But if we allow ourselves to re-imagine this day, we might see that Tu Bishvat has the greatest potential as a modern holiday not just for Jews, but for the whole world. You might say that Tu Bishvat is the original Earth Day, the day on which we remember God's Creation and our relationship with it. As such, this could be the Jewish holiday that ultimately transcends Judaism to lift up the whole world.
After all, the growing threats of climate change, the lack of adequate water and food for all of humanity, and the abuse of the natural resources with which God has provided us are problems that require global efforts, far beyond the capabilities of individuals. In remembering the trees on their "birthday" (as my daughter has been taught to call it), we should recall that although change begins at home, it must step outside and join hands with all of the other interlocked pieces of this planet.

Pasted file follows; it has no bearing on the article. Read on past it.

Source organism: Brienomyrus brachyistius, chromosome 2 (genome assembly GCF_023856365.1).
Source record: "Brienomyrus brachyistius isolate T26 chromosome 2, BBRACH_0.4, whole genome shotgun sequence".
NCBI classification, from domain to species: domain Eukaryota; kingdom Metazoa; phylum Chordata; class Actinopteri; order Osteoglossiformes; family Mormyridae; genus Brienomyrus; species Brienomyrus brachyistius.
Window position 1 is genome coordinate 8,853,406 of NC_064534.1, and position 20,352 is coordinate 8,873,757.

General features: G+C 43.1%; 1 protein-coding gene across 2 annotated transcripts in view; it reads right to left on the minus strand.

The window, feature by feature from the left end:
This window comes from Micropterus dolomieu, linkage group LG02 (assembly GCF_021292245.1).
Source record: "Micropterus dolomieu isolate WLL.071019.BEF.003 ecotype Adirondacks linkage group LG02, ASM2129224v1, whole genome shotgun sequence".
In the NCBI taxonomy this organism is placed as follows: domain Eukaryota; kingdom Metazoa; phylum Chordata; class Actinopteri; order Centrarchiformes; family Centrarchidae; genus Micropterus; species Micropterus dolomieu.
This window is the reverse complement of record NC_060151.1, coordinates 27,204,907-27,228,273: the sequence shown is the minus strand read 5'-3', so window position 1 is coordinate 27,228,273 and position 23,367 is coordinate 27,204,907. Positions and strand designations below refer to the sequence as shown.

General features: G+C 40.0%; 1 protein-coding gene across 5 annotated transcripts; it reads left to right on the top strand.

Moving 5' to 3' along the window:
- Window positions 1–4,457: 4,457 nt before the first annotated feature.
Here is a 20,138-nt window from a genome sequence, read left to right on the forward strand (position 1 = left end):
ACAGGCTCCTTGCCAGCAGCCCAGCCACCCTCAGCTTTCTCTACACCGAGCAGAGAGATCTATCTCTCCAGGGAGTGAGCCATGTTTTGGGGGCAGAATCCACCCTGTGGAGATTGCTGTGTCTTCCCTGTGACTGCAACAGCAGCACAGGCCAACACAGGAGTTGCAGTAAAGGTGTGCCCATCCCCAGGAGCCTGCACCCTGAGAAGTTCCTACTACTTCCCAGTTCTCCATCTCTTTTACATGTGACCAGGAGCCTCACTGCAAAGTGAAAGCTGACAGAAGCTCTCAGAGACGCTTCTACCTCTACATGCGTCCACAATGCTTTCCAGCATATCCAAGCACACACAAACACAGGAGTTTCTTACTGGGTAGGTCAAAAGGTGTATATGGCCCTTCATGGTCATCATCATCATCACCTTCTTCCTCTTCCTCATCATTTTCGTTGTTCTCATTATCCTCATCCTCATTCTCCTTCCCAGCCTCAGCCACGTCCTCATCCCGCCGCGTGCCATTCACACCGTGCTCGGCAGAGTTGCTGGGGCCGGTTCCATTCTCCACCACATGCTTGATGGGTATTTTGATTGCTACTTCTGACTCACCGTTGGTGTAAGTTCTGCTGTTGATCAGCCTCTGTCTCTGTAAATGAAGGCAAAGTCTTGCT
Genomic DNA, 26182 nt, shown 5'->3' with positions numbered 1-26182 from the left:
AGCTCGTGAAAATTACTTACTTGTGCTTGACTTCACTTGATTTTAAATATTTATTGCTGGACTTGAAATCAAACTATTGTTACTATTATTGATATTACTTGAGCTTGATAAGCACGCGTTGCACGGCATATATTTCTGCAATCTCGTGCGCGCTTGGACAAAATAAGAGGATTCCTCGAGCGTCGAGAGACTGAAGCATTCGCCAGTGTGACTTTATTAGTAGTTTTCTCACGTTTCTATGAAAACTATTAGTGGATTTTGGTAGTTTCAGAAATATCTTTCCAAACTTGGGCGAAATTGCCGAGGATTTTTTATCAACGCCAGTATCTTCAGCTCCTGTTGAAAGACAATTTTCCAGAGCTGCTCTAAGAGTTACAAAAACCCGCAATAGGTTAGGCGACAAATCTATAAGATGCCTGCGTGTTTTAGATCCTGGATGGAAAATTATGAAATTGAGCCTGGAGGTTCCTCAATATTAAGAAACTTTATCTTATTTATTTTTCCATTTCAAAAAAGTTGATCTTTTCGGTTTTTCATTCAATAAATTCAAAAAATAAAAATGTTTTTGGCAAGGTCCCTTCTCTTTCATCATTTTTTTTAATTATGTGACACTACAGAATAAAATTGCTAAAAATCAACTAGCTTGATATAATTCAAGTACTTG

Tu Bishvat falls tomorrow, Wednesday, February 8. It's an opportunity for the Jewish world to remind the wider world that the only way to ensure that our great-grandchildren can appreciate the Earth in the same way that we can is if we all act, if we all garner the will to change our damaging behaviors. The potential for this day to call us all to task is great; let us take up that challenge with vigor.
So when you step outside tomorrow and see a tree, state these words aloud:
מָה רַבּוּ מַעֲשיךָ ה'. כֻּלָּם בְּחָכְמָה עָשיתָ. מָלְאָה הָאָרֶץ קִנְיָנֶךָ
Mah rabu ma'asekha Adonai; kulam behokhmah asita; male'ah ha'aretz qinyanekha.How manifold Your works, God; with wisdom You fashioned them all; The Earth abounds with Your creations. (Psalm 104:24)
And remember that we are all responsible not just for the trees, but for all the rest of what God has given us.
Rabbi Seth Adelson